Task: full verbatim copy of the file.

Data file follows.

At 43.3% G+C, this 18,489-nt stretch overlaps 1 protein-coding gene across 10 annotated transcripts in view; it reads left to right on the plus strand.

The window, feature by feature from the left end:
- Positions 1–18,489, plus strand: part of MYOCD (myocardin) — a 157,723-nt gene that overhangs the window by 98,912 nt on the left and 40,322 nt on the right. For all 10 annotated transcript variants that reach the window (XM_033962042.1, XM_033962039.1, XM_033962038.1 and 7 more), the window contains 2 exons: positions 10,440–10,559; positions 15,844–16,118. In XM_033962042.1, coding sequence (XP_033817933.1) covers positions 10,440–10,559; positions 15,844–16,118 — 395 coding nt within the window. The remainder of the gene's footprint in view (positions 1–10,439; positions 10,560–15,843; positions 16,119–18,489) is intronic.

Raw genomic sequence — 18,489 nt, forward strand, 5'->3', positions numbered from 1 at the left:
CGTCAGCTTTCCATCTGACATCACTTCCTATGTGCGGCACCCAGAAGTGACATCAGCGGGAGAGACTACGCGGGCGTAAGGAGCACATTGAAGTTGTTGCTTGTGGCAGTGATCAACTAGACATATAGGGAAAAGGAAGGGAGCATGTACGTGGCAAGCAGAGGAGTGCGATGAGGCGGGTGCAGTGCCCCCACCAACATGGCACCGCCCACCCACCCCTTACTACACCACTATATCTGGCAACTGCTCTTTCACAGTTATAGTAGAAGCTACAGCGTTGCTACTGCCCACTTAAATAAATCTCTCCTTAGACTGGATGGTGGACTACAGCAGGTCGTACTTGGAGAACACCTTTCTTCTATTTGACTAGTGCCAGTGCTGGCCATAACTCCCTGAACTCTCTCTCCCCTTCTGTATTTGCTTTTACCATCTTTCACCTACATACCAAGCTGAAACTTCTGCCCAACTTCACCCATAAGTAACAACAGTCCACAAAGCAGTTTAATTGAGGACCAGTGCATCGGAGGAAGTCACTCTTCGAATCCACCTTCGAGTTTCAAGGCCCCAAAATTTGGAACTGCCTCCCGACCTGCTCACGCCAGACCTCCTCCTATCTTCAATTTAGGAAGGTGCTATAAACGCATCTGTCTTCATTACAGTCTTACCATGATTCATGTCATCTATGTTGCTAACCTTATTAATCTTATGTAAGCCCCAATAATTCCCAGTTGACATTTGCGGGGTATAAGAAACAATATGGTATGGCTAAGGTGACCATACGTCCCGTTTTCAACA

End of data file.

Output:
At 43.3% G+C, this 18,489-nt stretch overlaps 1 protein-coding gene across 10 annotated transcripts in view; it reads left to right on the plus strand.

The window, feature by feature from the left end:
- Positions 1–18,489, plus strand: part of MYOCD (myocardin) — a 157,723-nt gene that overhangs the window by 98,912 nt on the left and 40,322 nt on the right. For all 10 annotated transcript variants that reach the window (XM_033962042.1, XM_033962039.1, XM_033962038.1 and 7 more), the window contains 2 exons: positions 10,440–10,559; positions 15,844–16,118. In XM_033962042.1, coding sequence (XP_033817933.1) covers positions 10,440–10,559; positions 15,844–16,118 — 395 coding nt within the window. The remainder of the gene's footprint in view (positions 1–10,439; positions 10,560–15,843; positions 16,119–18,489) is intronic.

Raw genomic sequence — 18,489 nt, forward strand, 5'->3', positions numbered from 1 at the left:
CGTCAGCTTTCCATCTGACATCACTTCCTATGTGCGGCACCCAGAAGTGACATCAGCGGGAGAGACTACGCGGGCGTAAGGAGCACATTGAAGTTGTTGCTTGTGGCAGTGATCAACTAGACATATAGGGAAAAGGAAGGGAGCATGTACGTGGCAAGCAGAGGAGTGCGATGAGGCGGGTGCAGTGCCCCCACCAACATGGCACCGCCCACCCACCCCTTACTACACCACTATATCTGGCAACTGCTCTTTCACAGTTATAGTAGAAGCTACAGCGTTGCTACTGCCCACTTAAATAAATCTCTCCTTAGACTGGATGGTGGACTACAGCAGGTCGTACTTGGAGAACACCTTTCTTCTATTTGACTAGTGCCAGTGCTGGCCATAACTCCCTGAACTCTCTCTCCCCTTCTGTATTTGCTTTTACCATCTTTCACCTACATACCAAGCTGAAACTTCTGCCCAACTTCACCCATAAGTAACAACAGTCCACAAAGCAGTTTAATTGAGGACCAGTGCATCGGAGGAAGTCACTCTTCGAATCCACCTTCGAGTTTCAAGGCCCCAAAATTTGGAACTGCCTCCCGACCTGCTCACGCCAGACCTCCTCCTATCTTCAATTTAGGAAGGTGCTATAAACGCATCTGTCTTCATTACAGTCTTACCATGATTCATGTCATCTATGTTGCTAACCTTATTAATCTTATGTAAGCCCCAATAATTCCCAGTTGACATTTGCGGGGTATAAGAAACAATATGGTATGGCTAAGGTGACCATACGTCCCGTTTTCAACA